Global Covid-19 Cases Cross 300 Million Mark – The Wall Street Journal

The number of Covid-19 cases world-wide crossed the 300 million mark, according to Johns Hopkins University, as the U.S. Supreme Court prepared to hold a special session Friday to consider the Biden administration’s vaccine rules for private employers and healthcare workers.

The global case-number milestone, reached Thursday, has been accelerated by the Omicron variant’s rapid spread. Weekly cases have jumped at the start of this year to almost 10 million from 5.5 million at the end of last month, according to Johns Hopkins.

Surging cases could add fuel to arguments that the measure is no longer a useful barometer of the coronavirus’s seriousness. The new Omicron variant spreads much more quickly than previous strains but so far has been far less virulent.

Steven Corwin, the president and chief executive of NewYork-Presbyterian, one of the city’s largest private healthcare systems, said a smaller share of Covid-19 patients were in the ICU and on ventilators than in previous surges.

“About 50% are admitted with Covid, and about 50% are admitted for Covid,” Dr. Corwin said.

New York State Health Commissioner Mary Bassett said that the rate of increase for infections was slowing and that she hoped the worst of the current surge would be over by February.

“We know that this is a much milder variant than the others. That’s what you’ve been hearing in the numbers,” Dr. Bassett said.

World-wide Covid-19 deaths have declined over recent weeks even as the number of cases jumped, according to Johns Hopkins. In many countries coronavirus hospitalizations are rising but remain a much lower proportion of case numbers than in previous waves.

The Supreme Court will hold a special session Friday to consider whether the Biden administration can enforce vaccine-and-testing rules for large private employers and a vaccine mandate for most healthcare workers.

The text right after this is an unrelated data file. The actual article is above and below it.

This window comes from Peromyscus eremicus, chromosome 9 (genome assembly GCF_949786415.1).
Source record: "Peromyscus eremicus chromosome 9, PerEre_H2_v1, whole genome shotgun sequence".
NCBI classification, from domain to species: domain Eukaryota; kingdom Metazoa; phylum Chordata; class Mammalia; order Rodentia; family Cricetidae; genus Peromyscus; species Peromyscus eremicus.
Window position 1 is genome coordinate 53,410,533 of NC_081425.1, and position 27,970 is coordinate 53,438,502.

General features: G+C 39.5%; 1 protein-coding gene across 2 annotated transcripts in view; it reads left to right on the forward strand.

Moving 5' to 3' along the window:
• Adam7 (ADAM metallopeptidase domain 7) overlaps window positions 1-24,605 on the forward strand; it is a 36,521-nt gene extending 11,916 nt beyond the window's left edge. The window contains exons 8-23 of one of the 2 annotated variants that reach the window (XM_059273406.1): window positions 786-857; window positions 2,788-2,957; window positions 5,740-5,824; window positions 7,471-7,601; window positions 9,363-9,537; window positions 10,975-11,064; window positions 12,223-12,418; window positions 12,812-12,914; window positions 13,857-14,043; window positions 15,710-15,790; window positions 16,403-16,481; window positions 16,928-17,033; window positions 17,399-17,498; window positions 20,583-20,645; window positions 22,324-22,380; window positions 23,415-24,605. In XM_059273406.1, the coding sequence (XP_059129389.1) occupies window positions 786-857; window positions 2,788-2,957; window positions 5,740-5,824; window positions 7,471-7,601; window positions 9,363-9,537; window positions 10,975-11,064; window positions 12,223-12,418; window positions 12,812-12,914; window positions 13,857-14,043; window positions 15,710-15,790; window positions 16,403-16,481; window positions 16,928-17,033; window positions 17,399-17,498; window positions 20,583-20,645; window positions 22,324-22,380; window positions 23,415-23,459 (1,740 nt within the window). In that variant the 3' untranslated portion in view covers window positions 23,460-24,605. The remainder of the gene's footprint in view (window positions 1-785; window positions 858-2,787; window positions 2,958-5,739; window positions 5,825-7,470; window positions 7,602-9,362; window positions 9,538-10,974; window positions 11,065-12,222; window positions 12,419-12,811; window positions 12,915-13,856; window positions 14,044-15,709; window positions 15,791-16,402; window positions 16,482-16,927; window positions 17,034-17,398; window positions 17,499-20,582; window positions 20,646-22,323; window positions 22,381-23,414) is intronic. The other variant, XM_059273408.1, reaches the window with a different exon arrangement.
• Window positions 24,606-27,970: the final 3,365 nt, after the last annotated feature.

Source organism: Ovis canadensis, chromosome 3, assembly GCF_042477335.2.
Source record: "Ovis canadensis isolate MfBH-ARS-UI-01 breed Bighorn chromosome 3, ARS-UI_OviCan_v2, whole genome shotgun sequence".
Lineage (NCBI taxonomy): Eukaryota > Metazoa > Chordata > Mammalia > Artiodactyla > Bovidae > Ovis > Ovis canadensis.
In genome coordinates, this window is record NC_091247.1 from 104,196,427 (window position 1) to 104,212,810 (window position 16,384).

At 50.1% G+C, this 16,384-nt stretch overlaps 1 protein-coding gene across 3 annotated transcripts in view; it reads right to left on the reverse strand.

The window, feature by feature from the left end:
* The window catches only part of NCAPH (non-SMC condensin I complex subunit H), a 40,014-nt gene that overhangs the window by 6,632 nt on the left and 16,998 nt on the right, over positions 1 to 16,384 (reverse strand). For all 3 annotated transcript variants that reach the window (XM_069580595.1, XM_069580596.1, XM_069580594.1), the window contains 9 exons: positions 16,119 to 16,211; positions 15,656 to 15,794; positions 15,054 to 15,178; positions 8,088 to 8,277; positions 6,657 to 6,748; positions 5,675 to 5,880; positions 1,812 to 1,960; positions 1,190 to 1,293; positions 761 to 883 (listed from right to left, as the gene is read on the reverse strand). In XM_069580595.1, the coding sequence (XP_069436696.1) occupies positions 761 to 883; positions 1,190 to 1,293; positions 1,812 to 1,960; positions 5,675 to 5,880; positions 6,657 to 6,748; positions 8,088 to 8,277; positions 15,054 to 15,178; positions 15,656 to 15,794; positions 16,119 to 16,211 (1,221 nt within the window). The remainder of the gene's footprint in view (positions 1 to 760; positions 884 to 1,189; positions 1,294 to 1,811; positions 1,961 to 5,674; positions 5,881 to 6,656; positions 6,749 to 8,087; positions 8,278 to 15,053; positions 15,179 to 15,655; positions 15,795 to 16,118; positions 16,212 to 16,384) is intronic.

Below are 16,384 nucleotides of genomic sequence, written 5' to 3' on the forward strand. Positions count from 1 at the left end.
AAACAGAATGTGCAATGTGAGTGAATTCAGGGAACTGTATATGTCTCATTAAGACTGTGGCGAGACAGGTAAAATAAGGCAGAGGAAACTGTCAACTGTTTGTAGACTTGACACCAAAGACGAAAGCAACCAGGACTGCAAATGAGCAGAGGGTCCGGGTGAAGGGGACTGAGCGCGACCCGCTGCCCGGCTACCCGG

New York state will require healthcare workers to receive a booster shot to guard against breakthrough cases of Covid-19, Gov. Kathy Hochul said. The state has required healthcare workers to have received at least one vaccine dose since late September.

Los Angeles County set a record Thursday when it reported just over 37,000 new Covid-19 infections amid the continuing surge attributed to the Omicron variant. The previous record was about 27,000 cases on Dec. 31.

The county’s director of public health, Barbara Ferrer, said hospitalizations have also been increasing, though many new patients with Covid-19 are seeking treatment for other medical conditions. Currently, 45% of hospital patients who test positive for Covid-19 are being treated for Covid-related conditions, compared with 75% in early November.

In Germany, the government and leaders of the 16 federal states announced Friday new rules for dealing with the wave of coronavirus infections driven by the Omicron variant. They tightened the rules for visiting bars and restaurants, which, at present, can only be visited by people who can show proof of vaccination or recent prior infection. This rule is also valid for some entertainment and other venues.

Scientists are using automation, real-time analysis and pooling data from around the world to rapidly identify and understand new coronavirus variants before the next one spreads widely. Photo Illustration: Sharon Shi

Under the new rules, only people who have received their third, or booster dose, would be allowed into bars, restaurants and some other indoor venues, while those who had been fully vaccinated without a booster would have to also show a negative test.

In France, the Senate is expected to vote next week on a bill that stops the unvaccinated from entering restaurants, cafes and other public places. The legislation is part of President Emmanuel Macron’s strategy of annoying the unvaccinated to the point they feel compelled to get the shot. The push for vaccinations has so far allowed the country to forgo a lockdown this winter.

An energy forum in Abu Dhabi organized by the Atlantic Council, a Washington-based think tank, was delayed from the middle of this month to the end of March due to the spreading of the Omicron variant in the U.S., the organizer said.

The Omicron Variant

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